On the left, back, is a panoramic view of the placement and construction of wind turbines.  We are up and away from the work.  The transporter trucks and heavy-duty machinery are tiny, as are the people.

On the book case is an image spanning from the far left, over the spine, and ending on the far right.  It's a closeup of the bridge being built.  We see a crane operator, a foreman, a welder, and three other construction people directing the placement of a beam.  The clouds, sky and mountainous landscape in the background are breathtaking.  Loren Long shifts the perspective from left to right.  As our eyes move, he brings us closer and closer to the activity centered on the right. 

The opening and closing endpapers are a steel blue.  Readers are greeted with a row of construction vehicles, from left to right, extending from the center left to the far right, on the verso and title pages.  Each image in this book was rendered

by hand on illustration board using acrylics, colored pencils, and whatever dust and dog hair happened to be floating around the studio.

The alternating double-page pictures, full-page pictures, and pictures crossing the gutter pair perfectly with the narrative.  Each one appearing more powerful than the next.  The details are incredible, as is the animation in certain scenes.  Careful readers will see how a pictorial story begins and concludes with the first and final illustrations.

What is fabulous is the blend of people shown in each visual.  Women and men working alongside each other are inspirational.  Readers will be happy to see the inclusion of people from all walks of life.  They will also love seeing cat and dog companions in many of the images.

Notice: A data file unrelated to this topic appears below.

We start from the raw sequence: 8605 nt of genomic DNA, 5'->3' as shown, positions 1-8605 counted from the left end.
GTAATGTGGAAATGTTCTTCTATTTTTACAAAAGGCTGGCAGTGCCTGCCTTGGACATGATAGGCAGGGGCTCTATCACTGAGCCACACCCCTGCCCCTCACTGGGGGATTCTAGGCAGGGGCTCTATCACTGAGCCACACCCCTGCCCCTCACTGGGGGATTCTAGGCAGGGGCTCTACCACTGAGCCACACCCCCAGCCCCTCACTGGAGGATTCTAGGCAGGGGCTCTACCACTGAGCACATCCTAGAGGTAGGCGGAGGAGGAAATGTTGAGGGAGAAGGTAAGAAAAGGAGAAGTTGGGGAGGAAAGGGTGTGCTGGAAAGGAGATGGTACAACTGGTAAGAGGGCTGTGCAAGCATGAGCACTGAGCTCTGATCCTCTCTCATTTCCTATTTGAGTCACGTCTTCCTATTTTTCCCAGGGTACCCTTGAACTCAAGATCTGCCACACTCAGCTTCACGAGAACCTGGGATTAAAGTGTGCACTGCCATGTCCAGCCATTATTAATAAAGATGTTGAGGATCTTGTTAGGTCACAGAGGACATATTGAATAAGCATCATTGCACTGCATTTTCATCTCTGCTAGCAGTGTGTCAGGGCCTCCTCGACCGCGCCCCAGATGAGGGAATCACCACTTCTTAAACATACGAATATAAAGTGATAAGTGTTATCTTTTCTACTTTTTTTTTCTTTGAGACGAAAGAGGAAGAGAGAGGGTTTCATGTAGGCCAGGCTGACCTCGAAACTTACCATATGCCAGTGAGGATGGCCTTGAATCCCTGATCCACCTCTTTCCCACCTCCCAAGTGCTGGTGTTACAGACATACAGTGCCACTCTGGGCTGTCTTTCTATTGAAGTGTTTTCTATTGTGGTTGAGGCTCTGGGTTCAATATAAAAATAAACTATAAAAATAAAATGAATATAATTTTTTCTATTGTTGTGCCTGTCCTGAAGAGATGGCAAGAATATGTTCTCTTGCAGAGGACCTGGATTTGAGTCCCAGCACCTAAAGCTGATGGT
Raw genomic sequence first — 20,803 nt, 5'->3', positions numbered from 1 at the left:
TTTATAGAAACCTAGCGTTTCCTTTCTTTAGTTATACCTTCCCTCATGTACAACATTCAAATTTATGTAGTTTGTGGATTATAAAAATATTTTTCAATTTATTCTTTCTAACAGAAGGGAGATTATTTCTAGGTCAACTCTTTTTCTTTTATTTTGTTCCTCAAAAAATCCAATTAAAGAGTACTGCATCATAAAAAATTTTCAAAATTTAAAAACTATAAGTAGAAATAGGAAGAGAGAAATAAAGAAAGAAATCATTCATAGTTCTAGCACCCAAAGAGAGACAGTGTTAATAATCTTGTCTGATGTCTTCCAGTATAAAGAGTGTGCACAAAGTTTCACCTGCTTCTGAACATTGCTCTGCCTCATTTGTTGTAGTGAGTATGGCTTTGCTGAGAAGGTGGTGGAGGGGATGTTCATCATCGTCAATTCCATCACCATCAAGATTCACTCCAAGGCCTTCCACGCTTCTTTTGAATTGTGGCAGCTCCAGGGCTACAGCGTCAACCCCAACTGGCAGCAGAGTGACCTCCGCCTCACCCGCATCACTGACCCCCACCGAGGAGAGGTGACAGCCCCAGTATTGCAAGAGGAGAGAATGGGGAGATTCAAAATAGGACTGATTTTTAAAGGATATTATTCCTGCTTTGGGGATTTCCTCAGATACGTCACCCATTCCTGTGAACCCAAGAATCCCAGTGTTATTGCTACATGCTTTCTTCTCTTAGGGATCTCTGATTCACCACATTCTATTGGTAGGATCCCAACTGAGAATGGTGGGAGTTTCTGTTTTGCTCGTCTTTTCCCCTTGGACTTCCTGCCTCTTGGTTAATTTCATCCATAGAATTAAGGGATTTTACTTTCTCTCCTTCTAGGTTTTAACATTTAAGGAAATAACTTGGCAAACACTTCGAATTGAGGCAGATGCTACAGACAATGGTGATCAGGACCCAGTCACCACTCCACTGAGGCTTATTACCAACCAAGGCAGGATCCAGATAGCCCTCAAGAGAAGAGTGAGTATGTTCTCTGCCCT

One of my many, many favorite illustrations is a double-page picture.  In the background numerous workers stand in buckets lifted by cranes to complete wiring and lighting.  Construction vehicles chug from position to position.  Metal workers attach sheets to a frame. (A dinosaur-themed amusement park is being constructed.)  A man in the foreground on the right pulls cable from a large spool resting on a metal scaffold.  As if we are standing in front of them, a worker nearly fills the frame on the left.  Dressed in a t-shirt, hooded sweatshirt and a yellow safety vest, a crew member holds, with both hands, a coil of cord over their right shoulder.  A bandana is visible under their silver hardhat.  The look on their face is one of quiet determination and dedication.  The upper portion of their face is in shadow from the brim of the hat.

For every dreamer and builder, for every thinker and doer, this title is for you.  Someone Builds The Dream written by Lisa Wheeler with illustrations by Loren Long is a magnificent depiction of how things rise from ideas to become visible to all.  I highly recommend this title for your personal and professional collections.  Gift it to a builder you know.

To learn more about Lisa Wheeler and Loren Long and their other work, please follow the link attached to their names to access their websites.  Lisa Wheeler has accounts on Facebook, Instagram, and Twitter.  Loren Long has accounts on Facebook, Instagram, and Twitter.  At the publisher's website you can view the verso and title pages.  I know you will enjoy this conversation between Lisa Wheeler and Loren Long about this book highlighted in Publishers Weekly.